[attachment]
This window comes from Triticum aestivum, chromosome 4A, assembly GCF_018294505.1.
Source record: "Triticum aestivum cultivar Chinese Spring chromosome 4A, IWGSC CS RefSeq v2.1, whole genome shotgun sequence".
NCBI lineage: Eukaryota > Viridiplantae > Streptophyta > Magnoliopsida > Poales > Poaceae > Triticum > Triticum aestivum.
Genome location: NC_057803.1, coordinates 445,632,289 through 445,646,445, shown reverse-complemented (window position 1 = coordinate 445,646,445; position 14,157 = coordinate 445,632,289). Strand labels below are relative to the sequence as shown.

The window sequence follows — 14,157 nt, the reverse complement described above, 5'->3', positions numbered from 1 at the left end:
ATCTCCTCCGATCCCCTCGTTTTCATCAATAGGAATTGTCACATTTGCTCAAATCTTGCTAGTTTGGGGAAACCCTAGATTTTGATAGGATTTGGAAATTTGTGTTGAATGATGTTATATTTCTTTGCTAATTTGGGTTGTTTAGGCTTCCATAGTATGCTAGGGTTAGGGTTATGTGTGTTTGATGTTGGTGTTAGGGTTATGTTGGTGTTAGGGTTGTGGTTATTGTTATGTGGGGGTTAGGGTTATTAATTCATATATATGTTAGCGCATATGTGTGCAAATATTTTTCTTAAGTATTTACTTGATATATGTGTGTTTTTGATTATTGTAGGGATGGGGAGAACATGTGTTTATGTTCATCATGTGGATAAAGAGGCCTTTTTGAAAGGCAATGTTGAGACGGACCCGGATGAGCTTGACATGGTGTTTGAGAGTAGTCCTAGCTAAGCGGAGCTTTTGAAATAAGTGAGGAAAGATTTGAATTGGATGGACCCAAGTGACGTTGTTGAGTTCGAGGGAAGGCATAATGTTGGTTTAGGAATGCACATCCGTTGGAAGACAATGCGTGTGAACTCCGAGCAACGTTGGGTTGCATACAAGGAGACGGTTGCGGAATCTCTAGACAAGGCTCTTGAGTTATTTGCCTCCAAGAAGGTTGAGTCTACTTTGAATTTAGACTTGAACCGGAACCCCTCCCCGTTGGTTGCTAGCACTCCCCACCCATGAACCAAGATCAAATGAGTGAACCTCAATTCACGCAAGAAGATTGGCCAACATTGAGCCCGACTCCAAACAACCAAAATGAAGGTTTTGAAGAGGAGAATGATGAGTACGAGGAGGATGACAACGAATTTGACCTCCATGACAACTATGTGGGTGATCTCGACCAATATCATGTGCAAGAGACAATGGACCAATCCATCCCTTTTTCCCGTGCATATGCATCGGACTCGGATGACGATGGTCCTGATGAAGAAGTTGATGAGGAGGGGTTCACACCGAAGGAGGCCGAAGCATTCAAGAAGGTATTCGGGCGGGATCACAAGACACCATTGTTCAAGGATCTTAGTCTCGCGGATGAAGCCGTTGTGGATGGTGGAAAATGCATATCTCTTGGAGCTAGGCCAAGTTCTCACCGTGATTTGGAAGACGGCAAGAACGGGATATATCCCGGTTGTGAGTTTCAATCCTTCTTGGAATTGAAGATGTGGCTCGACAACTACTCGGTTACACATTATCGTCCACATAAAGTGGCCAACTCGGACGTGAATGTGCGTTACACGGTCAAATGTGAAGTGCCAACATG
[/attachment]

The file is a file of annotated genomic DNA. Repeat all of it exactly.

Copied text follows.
This window comes from Triticum aestivum, chromosome 4A, assembly GCF_018294505.1.
Source record: "Triticum aestivum cultivar Chinese Spring chromosome 4A, IWGSC CS RefSeq v2.1, whole genome shotgun sequence".
NCBI lineage: Eukaryota > Viridiplantae > Streptophyta > Magnoliopsida > Poales > Poaceae > Triticum > Triticum aestivum.
Genome location: NC_057803.1, coordinates 445,632,289 through 445,646,445, shown reverse-complemented (window position 1 = coordinate 445,646,445; position 14,157 = coordinate 445,632,289). Strand labels below are relative to the sequence as shown.

The window sequence follows — 14,157 nt, the reverse complement described above, 5'->3', positions numbered from 1 at the left end:
ATCTCCTCCGATCCCCTCGTTTTCATCAATAGGAATTGTCACATTTGCTCAAATCTTGCTAGTTTGGGGAAACCCTAGATTTTGATAGGATTTGGAAATTTGTGTTGAATGATGTTATATTTCTTTGCTAATTTGGGTTGTTTAGGCTTCCATAGTATGCTAGGGTTAGGGTTATGTGTGTTTGATGTTGGTGTTAGGGTTATGTTGGTGTTAGGGTTGTGGTTATTGTTATGTGGGGGTTAGGGTTATTAATTCATATATATGTTAGCGCATATGTGTGCAAATATTTTTCTTAAGTATTTACTTGATATATGTGTGTTTTTGATTATTGTAGGGATGGGGAGAACATGTGTTTATGTTCATCATGTGGATAAAGAGGCCTTTTTGAAAGGCAATGTTGAGACGGACCCGGATGAGCTTGACATGGTGTTTGAGAGTAGTCCTAGCTAAGCGGAGCTTTTGAAATAAGTGAGGAAAGATTTGAATTGGATGGACCCAAGTGACGTTGTTGAGTTCGAGGGAAGGCATAATGTTGGTTTAGGAATGCACATCCGTTGGAAGACAATGCGTGTGAACTCCGAGCAACGTTGGGTTGCATACAAGGAGACGGTTGCGGAATCTCTAGACAAGGCTCTTGAGTTATTTGCCTCCAAGAAGGTTGAGTCTACTTTGAATTTAGACTTGAACCGGAACCCCTCCCCGTTGGTTGCTAGCACTCCCCACCCATGAACCAAGATCAAATGAGTGAACCTCAATTCACGCAAGAAGATTGGCCAACATTGAGCCCGACTCCAAACAACCAAAATGAAGGTTTTGAAGAGGAGAATGATGAGTACGAGGAGGATGACAACGAATTTGACCTCCATGACAACTATGTGGGTGATCTCGACCAATATCATGTGCAAGAGACAATGGACCAATCCATCCCTTTTTCCCGTGCATATGCATCGGACTCGGATGACGATGGTCCTGATGAAGAAGTTGATGAGGAGGGGTTCACACCGAAGGAGGCCGAAGCATTCAAGAAGGTATTCGGGCGGGATCACAAGACACCATTGTTCAAGGATCTTAGTCTCGCGGATGAAGCCGTTGTGGATGGTGGAAAATGCATATCTCTTGGAGCTAGGCCAAGTTCTCACCGTGATTTGGAAGACGGCAAGAACGGGATATATCCCGGTTGTGAGTTTCAATCCTTCTTGGAATTGAAGATGTGGCTCGACAACTACTCGGTTACACATTATCGTCCACATAAAGTGGCCAACTCGGACGTGAATGTGCGTTACACGGTCAAATGTGAAGTGCCAACATG